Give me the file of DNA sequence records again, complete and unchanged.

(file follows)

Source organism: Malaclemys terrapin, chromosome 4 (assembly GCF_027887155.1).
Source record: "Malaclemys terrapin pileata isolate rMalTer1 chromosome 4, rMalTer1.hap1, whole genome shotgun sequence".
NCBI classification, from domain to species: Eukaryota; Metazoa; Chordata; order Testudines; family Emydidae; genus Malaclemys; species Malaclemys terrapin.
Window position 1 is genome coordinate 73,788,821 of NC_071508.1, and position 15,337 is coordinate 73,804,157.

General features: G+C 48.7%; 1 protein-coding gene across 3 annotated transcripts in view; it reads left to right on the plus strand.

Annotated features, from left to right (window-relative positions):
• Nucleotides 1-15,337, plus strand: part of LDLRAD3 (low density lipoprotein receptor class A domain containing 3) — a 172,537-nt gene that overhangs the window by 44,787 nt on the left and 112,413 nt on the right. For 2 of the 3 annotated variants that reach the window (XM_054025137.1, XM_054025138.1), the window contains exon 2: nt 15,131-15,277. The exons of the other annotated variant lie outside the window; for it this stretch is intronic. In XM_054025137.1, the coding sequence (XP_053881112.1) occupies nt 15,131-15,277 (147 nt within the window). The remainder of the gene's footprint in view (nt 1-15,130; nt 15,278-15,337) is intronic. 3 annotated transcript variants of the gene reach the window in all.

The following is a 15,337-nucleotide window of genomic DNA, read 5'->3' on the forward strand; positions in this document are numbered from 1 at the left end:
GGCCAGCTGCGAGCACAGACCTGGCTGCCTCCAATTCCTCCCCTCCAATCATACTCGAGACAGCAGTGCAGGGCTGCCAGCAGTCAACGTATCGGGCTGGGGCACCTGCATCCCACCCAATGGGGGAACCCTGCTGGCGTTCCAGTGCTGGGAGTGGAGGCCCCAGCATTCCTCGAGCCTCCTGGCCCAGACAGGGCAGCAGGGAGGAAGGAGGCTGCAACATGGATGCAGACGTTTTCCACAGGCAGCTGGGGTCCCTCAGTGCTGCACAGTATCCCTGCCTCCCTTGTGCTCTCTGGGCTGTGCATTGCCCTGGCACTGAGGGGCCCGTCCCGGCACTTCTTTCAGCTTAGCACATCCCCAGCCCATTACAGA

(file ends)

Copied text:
Source organism: Malaclemys terrapin, chromosome 4 (assembly GCF_027887155.1).
Source record: "Malaclemys terrapin pileata isolate rMalTer1 chromosome 4, rMalTer1.hap1, whole genome shotgun sequence".
NCBI classification, from domain to species: Eukaryota; Metazoa; Chordata; order Testudines; family Emydidae; genus Malaclemys; species Malaclemys terrapin.
Window position 1 is genome coordinate 73,788,821 of NC_071508.1, and position 15,337 is coordinate 73,804,157.

General features: G+C 48.7%; 1 protein-coding gene across 3 annotated transcripts in view; it reads left to right on the plus strand.

Annotated features, from left to right (window-relative positions):
• Nucleotides 1-15,337, plus strand: part of LDLRAD3 (low density lipoprotein receptor class A domain containing 3) — a 172,537-nt gene that overhangs the window by 44,787 nt on the left and 112,413 nt on the right. For 2 of the 3 annotated variants that reach the window (XM_054025137.1, XM_054025138.1), the window contains exon 2: nt 15,131-15,277. The exons of the other annotated variant lie outside the window; for it this stretch is intronic. In XM_054025137.1, the coding sequence (XP_053881112.1) occupies nt 15,131-15,277 (147 nt within the window). The remainder of the gene's footprint in view (nt 1-15,130; nt 15,278-15,337) is intronic. 3 annotated transcript variants of the gene reach the window in all.

The following is a 15,337-nucleotide window of genomic DNA, read 5'->3' on the forward strand; positions in this document are numbered from 1 at the left end:
GGCCAGCTGCGAGCACAGACCTGGCTGCCTCCAATTCCTCCCCTCCAATCATACTCGAGACAGCAGTGCAGGGCTGCCAGCAGTCAACGTATCGGGCTGGGGCACCTGCATCCCACCCAATGGGGGAACCCTGCTGGCGTTCCAGTGCTGGGAGTGGAGGCCCCAGCATTCCTCGAGCCTCCTGGCCCAGACAGGGCAGCAGGGAGGAAGGAGGCTGCAACATGGATGCAGACGTTTTCCACAGGCAGCTGGGGTCCCTCAGTGCTGCACAGTATCCCTGCCTCCCTTGTGCTCTCTGGGCTGTGCATTGCCCTGGCACTGAGGGGCCCGTCCCGGCACTTCTTTCAGCTTAGCACATCCCCAGCCCATTACAGA